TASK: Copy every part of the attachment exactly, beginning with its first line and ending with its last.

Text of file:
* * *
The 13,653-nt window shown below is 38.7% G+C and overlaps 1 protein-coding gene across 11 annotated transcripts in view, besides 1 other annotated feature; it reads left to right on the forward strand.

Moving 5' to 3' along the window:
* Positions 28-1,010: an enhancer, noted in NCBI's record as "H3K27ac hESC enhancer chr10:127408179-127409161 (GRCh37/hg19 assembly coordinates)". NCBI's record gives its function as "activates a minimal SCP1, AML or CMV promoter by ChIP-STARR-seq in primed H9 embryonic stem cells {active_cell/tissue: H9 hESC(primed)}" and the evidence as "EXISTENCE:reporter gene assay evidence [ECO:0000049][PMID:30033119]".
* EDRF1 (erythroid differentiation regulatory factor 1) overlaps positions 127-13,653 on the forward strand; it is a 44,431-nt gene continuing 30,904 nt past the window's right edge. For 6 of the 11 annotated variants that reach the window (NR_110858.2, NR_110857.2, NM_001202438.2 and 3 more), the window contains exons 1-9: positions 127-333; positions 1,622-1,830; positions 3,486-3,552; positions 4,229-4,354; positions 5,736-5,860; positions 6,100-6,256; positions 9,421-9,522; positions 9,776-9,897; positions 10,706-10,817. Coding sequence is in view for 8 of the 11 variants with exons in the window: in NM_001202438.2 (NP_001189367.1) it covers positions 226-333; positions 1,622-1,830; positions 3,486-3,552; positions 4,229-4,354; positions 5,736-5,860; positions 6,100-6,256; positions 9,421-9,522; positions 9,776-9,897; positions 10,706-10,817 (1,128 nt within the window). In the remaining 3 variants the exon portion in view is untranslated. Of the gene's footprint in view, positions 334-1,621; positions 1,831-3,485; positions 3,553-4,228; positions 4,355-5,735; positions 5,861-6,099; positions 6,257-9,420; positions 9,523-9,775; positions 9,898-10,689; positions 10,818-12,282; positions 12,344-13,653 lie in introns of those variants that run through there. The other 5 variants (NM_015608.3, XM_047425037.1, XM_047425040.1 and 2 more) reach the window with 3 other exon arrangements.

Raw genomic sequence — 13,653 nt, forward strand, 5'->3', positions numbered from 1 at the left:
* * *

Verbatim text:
The 13,653-nt window shown below is 38.7% G+C and overlaps 1 protein-coding gene across 11 annotated transcripts in view, besides 1 other annotated feature; it reads left to right on the forward strand.

Moving 5' to 3' along the window:
* Positions 28-1,010: an enhancer, noted in NCBI's record as "H3K27ac hESC enhancer chr10:127408179-127409161 (GRCh37/hg19 assembly coordinates)". NCBI's record gives its function as "activates a minimal SCP1, AML or CMV promoter by ChIP-STARR-seq in primed H9 embryonic stem cells {active_cell/tissue: H9 hESC(primed)}" and the evidence as "EXISTENCE:reporter gene assay evidence [ECO:0000049][PMID:30033119]".
* EDRF1 (erythroid differentiation regulatory factor 1) overlaps positions 127-13,653 on the forward strand; it is a 44,431-nt gene continuing 30,904 nt past the window's right edge. For 6 of the 11 annotated variants that reach the window (NR_110858.2, NR_110857.2, NM_001202438.2 and 3 more), the window contains exons 1-9: positions 127-333; positions 1,622-1,830; positions 3,486-3,552; positions 4,229-4,354; positions 5,736-5,860; positions 6,100-6,256; positions 9,421-9,522; positions 9,776-9,897; positions 10,706-10,817. Coding sequence is in view for 8 of the 11 variants with exons in the window: in NM_001202438.2 (NP_001189367.1) it covers positions 226-333; positions 1,622-1,830; positions 3,486-3,552; positions 4,229-4,354; positions 5,736-5,860; positions 6,100-6,256; positions 9,421-9,522; positions 9,776-9,897; positions 10,706-10,817 (1,128 nt within the window). In the remaining 3 variants the exon portion in view is untranslated. Of the gene's footprint in view, positions 334-1,621; positions 1,831-3,485; positions 3,553-4,228; positions 4,355-5,735; positions 5,861-6,099; positions 6,257-9,420; positions 9,523-9,775; positions 9,898-10,689; positions 10,818-12,282; positions 12,344-13,653 lie in introns of those variants that run through there. The other 5 variants (NM_015608.3, XM_047425037.1, XM_047425040.1 and 2 more) reach the window with 3 other exon arrangements.

Raw genomic sequence — 13,653 nt, forward strand, 5'->3', positions numbered from 1 at the left: